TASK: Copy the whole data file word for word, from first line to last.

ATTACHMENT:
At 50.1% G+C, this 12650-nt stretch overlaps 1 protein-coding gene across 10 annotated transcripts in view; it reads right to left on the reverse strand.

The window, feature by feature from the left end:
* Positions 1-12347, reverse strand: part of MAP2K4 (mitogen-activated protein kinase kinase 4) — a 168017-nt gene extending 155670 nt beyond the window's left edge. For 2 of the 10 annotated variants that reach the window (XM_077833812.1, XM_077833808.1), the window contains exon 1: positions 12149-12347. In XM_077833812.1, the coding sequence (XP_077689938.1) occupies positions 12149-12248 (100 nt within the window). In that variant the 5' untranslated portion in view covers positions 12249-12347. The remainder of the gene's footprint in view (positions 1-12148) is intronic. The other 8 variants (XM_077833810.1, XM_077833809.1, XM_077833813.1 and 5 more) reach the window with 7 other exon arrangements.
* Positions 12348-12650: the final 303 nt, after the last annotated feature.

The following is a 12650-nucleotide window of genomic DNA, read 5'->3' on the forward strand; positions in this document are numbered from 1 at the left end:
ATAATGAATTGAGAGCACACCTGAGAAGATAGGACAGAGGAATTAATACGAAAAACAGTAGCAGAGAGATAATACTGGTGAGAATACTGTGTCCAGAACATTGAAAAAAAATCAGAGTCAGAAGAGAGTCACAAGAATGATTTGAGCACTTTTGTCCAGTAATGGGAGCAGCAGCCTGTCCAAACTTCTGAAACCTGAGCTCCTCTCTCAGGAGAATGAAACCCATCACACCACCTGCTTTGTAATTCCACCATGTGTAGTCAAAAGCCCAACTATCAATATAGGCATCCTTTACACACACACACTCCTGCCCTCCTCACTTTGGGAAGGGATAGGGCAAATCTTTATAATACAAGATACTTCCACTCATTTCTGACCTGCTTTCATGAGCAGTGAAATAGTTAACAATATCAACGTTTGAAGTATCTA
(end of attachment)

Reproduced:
At 50.1% G+C, this 12650-nt stretch overlaps 1 protein-coding gene across 10 annotated transcripts in view; it reads right to left on the reverse strand.

The window, feature by feature from the left end:
* Positions 1-12347, reverse strand: part of MAP2K4 (mitogen-activated protein kinase kinase 4) — a 168017-nt gene extending 155670 nt beyond the window's left edge. For 2 of the 10 annotated variants that reach the window (XM_077833812.1, XM_077833808.1), the window contains exon 1: positions 12149-12347. In XM_077833812.1, the coding sequence (XP_077689938.1) occupies positions 12149-12248 (100 nt within the window). In that variant the 5' untranslated portion in view covers positions 12249-12347. The remainder of the gene's footprint in view (positions 1-12148) is intronic. The other 8 variants (XM_077833810.1, XM_077833809.1, XM_077833813.1 and 5 more) reach the window with 7 other exon arrangements.
* Positions 12348-12650: the final 303 nt, after the last annotated feature.

The following is a 12650-nucleotide window of genomic DNA, read 5'->3' on the forward strand; positions in this document are numbered from 1 at the left end:
ATAATGAATTGAGAGCACACCTGAGAAGATAGGACAGAGGAATTAATACGAAAAACAGTAGCAGAGAGATAATACTGGTGAGAATACTGTGTCCAGAACATTGAAAAAAAATCAGAGTCAGAAGAGAGTCACAAGAATGATTTGAGCACTTTTGTCCAGTAATGGGAGCAGCAGCCTGTCCAAACTTCTGAAACCTGAGCTCCTCTCTCAGGAGAATGAAACCCATCACACCACCTGCTTTGTAATTCCACCATGTGTAGTCAAAAGCCCAACTATCAATATAGGCATCCTTTACACACACACACTCCTGCCCTCCTCACTTTGGGAAGGGATAGGGCAAATCTTTATAATACAAGATACTTCCACTCATTTCTGACCTGCTTTCATGAGCAGTGAAATAGTTAACAATATCAACGTTTGAAGTATCTA